answer, it was only such as made him see she gave little credit to his
professions. - Some people coming in on business to her father, and
saying they would wait till he came home, obliged Natura to take his
leave for that time, well satisfied in his mind, that he had declared
himself, and not much doubting, but that in spite of this first
shyness, she would easily be prevailed upon to correspond with his
desires, when his perseverance in them, should have assured her of
their sincerity.

He was, notwithstanding, a good deal surprized, when, going several
times after to the house, he could scarce see her, and never be able
to exchange a word with her in private, so industriously did she avoid
coming into his presence. - Such a behaviour, he thought, could proceed
only from one of these two motives, either thro' an extraordinary
dislike to his person, or through the fears of giving any indulgence
to an inclination, which the disparity between them might make her
mistake for a dishonourable one. Sometimes he was tempted to think the
one, sometimes the other; but not being of a humour to endure
suspense, he resolved to take effectual measures for coming at the
certainty.

He went one day about noon, and told the yeoman he was come to take a
dinner with him, on which the other replied, that he did him a great
deal of honour; but should have been glad to have been previously
acquainted with it, in order to have been prepared to receive a
gentleman of his condition. - 'No,' said Natura, 'I chose to come upon
you unawares, not only to prevent you from giving yourself any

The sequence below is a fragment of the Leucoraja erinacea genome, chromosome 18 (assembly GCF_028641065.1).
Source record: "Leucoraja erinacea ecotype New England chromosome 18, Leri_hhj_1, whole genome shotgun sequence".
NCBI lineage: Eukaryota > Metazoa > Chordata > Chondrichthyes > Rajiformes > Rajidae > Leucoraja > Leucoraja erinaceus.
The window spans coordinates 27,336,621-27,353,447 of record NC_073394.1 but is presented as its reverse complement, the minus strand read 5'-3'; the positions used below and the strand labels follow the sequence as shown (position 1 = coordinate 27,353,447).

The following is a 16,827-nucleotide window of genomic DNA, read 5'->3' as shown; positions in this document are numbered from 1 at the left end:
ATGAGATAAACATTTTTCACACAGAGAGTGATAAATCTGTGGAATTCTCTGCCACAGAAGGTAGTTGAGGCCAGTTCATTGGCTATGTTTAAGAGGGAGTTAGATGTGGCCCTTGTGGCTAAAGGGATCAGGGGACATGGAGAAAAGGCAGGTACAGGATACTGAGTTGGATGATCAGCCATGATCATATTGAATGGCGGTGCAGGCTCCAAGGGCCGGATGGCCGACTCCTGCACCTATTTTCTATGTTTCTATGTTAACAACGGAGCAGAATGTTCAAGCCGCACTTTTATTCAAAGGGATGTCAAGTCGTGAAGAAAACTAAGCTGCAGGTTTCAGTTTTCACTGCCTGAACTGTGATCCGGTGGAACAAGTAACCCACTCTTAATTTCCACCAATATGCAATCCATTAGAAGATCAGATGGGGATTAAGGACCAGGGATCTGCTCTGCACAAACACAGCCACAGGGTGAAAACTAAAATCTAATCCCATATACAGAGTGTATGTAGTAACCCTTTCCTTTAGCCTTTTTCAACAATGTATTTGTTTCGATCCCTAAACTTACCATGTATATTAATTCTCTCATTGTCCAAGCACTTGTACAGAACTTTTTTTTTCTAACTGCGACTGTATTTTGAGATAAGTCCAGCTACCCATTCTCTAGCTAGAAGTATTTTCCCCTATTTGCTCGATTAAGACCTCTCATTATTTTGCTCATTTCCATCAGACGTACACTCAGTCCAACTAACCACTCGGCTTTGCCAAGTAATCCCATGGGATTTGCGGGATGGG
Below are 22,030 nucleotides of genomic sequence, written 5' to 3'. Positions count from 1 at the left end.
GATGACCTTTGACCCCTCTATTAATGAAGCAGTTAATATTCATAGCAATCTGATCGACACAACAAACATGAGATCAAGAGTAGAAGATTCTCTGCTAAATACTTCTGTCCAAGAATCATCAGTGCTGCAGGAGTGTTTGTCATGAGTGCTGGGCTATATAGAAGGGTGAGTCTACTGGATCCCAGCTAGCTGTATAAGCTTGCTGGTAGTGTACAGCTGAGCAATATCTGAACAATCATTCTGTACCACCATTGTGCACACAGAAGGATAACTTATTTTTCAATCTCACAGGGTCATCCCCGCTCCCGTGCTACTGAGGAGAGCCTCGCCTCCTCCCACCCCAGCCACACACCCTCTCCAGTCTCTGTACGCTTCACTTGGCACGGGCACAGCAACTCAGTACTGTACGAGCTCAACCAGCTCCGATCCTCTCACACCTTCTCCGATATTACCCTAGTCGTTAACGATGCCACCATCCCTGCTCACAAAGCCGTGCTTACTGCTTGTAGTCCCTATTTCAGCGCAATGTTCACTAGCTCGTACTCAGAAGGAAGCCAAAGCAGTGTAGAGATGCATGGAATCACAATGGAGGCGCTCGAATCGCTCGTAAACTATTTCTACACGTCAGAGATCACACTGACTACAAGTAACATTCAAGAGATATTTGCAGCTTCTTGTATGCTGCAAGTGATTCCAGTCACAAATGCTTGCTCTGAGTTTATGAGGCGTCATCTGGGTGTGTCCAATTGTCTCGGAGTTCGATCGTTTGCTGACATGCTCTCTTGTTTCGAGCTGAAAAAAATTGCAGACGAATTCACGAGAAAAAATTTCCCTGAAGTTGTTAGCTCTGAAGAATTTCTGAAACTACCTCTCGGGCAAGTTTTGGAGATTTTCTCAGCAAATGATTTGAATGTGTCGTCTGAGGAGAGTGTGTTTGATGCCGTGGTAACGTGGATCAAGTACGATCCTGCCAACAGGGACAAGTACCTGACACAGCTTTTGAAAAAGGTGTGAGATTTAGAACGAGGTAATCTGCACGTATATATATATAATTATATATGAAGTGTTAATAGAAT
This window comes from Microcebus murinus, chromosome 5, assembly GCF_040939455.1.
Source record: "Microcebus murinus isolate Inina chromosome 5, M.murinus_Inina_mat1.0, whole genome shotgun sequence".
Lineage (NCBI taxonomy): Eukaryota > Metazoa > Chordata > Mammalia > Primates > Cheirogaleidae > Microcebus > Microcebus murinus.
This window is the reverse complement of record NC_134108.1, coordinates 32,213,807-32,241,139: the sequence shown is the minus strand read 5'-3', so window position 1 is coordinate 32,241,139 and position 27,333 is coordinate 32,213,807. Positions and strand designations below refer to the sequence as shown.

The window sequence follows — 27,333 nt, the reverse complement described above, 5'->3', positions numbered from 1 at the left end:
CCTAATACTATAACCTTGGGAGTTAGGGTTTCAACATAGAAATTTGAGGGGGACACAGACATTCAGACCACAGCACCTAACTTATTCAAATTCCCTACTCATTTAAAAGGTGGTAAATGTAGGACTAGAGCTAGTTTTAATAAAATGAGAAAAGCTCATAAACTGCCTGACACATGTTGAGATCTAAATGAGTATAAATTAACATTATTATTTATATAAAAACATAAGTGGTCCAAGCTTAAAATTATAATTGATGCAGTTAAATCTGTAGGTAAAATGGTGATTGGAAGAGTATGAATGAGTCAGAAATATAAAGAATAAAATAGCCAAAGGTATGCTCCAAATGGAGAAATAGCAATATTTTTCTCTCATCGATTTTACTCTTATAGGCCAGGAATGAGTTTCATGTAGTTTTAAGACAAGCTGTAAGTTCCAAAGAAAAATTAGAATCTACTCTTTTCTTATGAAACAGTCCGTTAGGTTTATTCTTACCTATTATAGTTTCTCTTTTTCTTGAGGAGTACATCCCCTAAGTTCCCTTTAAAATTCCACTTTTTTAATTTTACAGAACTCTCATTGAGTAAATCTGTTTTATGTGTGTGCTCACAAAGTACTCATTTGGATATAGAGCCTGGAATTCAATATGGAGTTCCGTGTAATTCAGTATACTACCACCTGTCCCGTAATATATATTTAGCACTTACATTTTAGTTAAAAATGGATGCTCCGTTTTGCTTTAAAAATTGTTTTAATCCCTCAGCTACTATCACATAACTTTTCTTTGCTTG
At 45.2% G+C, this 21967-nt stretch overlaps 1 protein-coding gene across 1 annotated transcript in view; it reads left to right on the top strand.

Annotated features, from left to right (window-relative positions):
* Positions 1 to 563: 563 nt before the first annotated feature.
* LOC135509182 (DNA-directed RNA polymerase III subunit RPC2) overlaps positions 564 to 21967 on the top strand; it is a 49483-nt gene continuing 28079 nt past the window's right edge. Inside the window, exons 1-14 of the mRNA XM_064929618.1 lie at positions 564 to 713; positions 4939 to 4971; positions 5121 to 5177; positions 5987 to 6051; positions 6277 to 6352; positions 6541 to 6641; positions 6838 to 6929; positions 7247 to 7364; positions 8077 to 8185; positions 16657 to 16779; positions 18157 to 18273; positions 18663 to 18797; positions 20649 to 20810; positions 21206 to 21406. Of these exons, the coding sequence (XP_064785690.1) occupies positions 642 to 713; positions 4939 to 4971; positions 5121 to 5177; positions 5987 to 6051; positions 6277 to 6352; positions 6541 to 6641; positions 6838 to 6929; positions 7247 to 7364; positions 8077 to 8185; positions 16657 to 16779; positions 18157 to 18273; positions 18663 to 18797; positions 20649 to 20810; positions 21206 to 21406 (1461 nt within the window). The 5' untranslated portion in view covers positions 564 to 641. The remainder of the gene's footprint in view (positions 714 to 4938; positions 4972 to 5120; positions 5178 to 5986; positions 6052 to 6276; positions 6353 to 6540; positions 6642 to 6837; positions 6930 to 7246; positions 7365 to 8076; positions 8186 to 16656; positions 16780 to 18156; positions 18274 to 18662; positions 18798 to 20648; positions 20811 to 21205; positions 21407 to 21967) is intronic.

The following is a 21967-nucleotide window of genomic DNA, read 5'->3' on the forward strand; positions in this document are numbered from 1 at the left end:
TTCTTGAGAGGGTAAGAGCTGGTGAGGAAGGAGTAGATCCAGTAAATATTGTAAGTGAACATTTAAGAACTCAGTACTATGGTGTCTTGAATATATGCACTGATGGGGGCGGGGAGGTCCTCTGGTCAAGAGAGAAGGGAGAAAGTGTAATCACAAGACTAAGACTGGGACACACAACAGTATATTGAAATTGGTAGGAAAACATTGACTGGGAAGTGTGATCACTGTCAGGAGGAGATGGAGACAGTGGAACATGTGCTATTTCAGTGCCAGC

superfluous trouble on my account, but also because I would use a
freedom, which should authorize you to treat me with the same; - we are
neighbours,' continued he, 'and neighbours should be friends, and love
one another.'

Some other little chat on trivial affairs passed away the short time
between the coming of Natura, and dinner being brought in; on which,
the yeoman intreated him to sit down, and partake of such homely food
as he found there. - 'That I shall gladly do,' answered Natura, 'but I
waited for your fair daughter; I hope we shall have her company. I do
not know,' said the yeoman, 'I think they told me she was not very
well, had got the head-ach, or some such ailment; - go, however,'
pursued he, to a servant, 'and see if Lætitia can come down.' - 'But,
sir,' cried he, perceiving his guest discovered no inclination to
place himself at the table, 'do not let us wait for her.'

Natura on this sat down, and they both began to eat, when the person
who had been sent to call Lætitia returned, and said, she begged to be
excused, being very much indisposed, and unfit to be seen. - The old
man seemed to take no notice, but pressed Natura to eat, and somewhat